Steeped in magic and action, Infinity Son by Adam Silvera, is the first book in a series and the author’s first foray into full fledged fantasy. It’s fast paced and full of twists for the reader to enjoy.
Told through multiple POV’s, Infinity Son takes place in New York, where magic is a norm. People born with powers are called celestials. Brothers Emil and Brighton don’t have any powers, but are obsessed with the Spell Walkers, a vigilante group of mutants whose purpose is to stop spectres. Spectres are people who kill and drain the essence of magical creatures in order to gain powers themselves. Both groups are locked in an eternal fight that only gets more violent as time goes on. While both brothers idolize the group, Brighton fantasizes having powers so he can join in, while Emil just wants peace. Emil discovers he has abilities when he unexpectedly manifests them after a train fight. Tensions between the two grow, and at the same time, Emil’s new abilities place both of them in the center of the conflict between Spell Walkers and spectres.
Silvera excels at describing the creatures that inhabit his world—they are vivid and through them the reader understands the greed of the spectres/ the conflict better. The way the relationship between Emil and Brighton develops is another highlight in the novel. The book shines brightest when it focuses on the strain and loyalty of what brotherhood means. Because Emil and Brighton are both narrators in this book, it’s very interesting to see how each react, and treat each other through the twists and turns that happen in the plot.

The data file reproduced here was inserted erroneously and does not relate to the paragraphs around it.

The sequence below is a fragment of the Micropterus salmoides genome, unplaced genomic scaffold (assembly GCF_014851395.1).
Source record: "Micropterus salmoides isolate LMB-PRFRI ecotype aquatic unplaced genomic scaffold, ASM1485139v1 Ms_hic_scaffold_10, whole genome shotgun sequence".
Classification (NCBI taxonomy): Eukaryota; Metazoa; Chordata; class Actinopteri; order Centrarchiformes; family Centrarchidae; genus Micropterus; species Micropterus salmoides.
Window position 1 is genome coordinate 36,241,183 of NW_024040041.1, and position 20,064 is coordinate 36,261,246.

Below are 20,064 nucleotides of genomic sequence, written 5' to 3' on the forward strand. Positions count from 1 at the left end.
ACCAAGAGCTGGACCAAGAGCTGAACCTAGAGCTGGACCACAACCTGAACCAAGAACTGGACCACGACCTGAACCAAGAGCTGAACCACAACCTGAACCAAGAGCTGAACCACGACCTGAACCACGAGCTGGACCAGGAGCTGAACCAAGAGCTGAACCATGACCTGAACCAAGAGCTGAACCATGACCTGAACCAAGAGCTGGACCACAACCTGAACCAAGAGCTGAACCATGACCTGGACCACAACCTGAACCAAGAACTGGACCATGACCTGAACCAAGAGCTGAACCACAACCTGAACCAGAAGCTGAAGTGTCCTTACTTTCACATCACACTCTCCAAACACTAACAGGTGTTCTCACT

However, the book stumbles a little when it comes to the overall pacing. Action scenes don’t feel as fleshed out as they could have been and as a reader, I kept feeling like I was missing details. I found myself going back and rereading passages often throughout the first half of the book. Because this book was the first in a series, it felt like it was setting up threads at a lightning fast speed, instead of diving into the heart of the narrative. As mentioned earlier, this book features multiple narrators. The first ten chapters alternate between Emil and Bright, but after Emil’s powers are awakened, we are introduced to two more POV’s. The addition of the two extra narrators makes the book feel a tad bit crowded at times, especially in the second half.
Still, Infinity Son’s premise and layered interpersonal relationships hold so much exciting potential for the rest of the series. One of the most interesting aspects in it so far is the exploration of the shades of grey in between perceived good and bad. Book 1’s cliffhanger ending promises a thrilling continuation of that in the next book, and I can’t wait to see where the story takes us.